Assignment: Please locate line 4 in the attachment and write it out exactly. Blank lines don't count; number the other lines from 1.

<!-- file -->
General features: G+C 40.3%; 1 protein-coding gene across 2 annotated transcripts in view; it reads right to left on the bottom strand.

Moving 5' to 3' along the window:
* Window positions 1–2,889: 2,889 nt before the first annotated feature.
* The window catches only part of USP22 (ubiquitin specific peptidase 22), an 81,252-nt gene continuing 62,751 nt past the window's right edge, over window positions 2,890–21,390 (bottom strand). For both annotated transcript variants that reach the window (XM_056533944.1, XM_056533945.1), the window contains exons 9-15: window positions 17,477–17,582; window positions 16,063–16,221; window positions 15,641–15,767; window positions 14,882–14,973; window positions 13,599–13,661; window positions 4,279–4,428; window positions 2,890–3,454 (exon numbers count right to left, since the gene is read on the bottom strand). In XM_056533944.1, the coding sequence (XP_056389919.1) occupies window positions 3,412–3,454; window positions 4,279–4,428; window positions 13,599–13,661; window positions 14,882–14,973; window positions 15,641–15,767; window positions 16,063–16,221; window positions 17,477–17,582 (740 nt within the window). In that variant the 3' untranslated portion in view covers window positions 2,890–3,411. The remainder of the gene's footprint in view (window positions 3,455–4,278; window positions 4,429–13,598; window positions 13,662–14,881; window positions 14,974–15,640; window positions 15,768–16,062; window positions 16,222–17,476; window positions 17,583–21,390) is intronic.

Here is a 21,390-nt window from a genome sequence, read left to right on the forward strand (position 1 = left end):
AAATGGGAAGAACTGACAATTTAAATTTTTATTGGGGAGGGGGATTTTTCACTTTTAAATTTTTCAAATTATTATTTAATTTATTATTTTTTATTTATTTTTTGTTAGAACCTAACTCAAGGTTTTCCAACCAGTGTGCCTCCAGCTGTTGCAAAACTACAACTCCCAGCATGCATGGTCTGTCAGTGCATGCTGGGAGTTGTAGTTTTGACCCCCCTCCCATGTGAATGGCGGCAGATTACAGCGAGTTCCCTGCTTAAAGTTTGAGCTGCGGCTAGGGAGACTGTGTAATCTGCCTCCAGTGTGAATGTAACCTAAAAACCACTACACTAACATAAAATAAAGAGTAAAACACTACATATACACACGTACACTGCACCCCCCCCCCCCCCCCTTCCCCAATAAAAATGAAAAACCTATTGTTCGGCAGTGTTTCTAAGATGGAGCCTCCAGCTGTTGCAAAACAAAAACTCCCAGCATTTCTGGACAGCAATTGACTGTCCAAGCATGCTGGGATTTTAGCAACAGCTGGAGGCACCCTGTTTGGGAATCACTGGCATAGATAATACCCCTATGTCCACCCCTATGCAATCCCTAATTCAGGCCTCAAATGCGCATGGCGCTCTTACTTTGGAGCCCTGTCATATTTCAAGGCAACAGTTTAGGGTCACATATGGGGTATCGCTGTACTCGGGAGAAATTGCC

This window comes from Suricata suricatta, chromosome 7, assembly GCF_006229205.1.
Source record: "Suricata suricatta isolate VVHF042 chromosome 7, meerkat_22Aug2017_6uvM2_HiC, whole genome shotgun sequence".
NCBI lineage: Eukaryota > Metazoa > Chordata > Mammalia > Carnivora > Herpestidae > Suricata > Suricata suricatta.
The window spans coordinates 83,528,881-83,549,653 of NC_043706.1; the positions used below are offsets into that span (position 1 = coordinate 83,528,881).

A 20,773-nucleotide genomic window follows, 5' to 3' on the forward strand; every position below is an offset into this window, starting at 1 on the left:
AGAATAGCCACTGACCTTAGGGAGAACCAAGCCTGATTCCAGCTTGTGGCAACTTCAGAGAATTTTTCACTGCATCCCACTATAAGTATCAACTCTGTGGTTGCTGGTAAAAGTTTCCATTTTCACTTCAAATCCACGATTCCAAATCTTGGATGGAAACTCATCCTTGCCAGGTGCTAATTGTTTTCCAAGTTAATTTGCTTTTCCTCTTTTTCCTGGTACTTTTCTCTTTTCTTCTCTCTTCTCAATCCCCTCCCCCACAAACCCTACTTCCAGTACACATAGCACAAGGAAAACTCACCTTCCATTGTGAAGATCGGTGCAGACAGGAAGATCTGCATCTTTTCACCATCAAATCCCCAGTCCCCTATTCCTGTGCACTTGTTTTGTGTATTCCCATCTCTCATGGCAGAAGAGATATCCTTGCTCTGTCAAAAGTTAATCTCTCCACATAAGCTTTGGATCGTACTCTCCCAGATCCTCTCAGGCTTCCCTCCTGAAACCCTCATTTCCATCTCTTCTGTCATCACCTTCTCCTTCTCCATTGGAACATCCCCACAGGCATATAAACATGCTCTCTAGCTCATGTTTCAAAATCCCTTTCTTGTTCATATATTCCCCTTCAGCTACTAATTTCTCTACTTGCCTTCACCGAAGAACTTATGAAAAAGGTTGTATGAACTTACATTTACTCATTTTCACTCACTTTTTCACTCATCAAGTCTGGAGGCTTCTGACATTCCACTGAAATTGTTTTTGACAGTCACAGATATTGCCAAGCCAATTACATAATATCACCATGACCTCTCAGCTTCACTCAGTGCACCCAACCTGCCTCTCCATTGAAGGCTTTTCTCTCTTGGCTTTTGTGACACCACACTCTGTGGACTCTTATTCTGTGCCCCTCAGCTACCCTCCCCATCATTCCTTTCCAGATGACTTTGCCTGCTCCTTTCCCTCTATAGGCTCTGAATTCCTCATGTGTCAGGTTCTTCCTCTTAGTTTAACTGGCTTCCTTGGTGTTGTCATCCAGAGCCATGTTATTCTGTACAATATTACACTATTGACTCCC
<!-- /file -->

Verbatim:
* The window catches only part of USP22 (ubiquitin specific peptidase 22), an 81,252-nt gene continuing 62,751 nt past the window's right edge, over window positions 2,890–21,390 (bottom strand). For both annotated transcript variants that reach the window (XM_056533944.1, XM_056533945.1), the window contains exons 9-15: window positions 17,477–17,582; window positions 16,063–16,221; window positions 15,641–15,767; window positions 14,882–14,973; window positions 13,599–13,661; window positions 4,279–4,428; window positions 2,890–3,454 (exon numbers count right to left, since the gene is read on the bottom strand). In XM_056533944.1, the coding sequence (XP_056389919.1) occupies window positions 3,412–3,454; window positions 4,279–4,428; window positions 13,599–13,661; window positions 14,882–14,973; window positions 15,641–15,767; window positions 16,063–16,221; window positions 17,477–17,582 (740 nt within the window). In that variant the 3' untranslated portion in view covers window positions 2,890–3,411. The remainder of the gene's footprint in view (window positions 3,455–4,278; window positions 4,429–13,598; window positions 13,662–14,881; window positions 14,974–15,640; window positions 15,768–16,062; window positions 16,222–17,476; window positions 17,583–21,390) is intronic.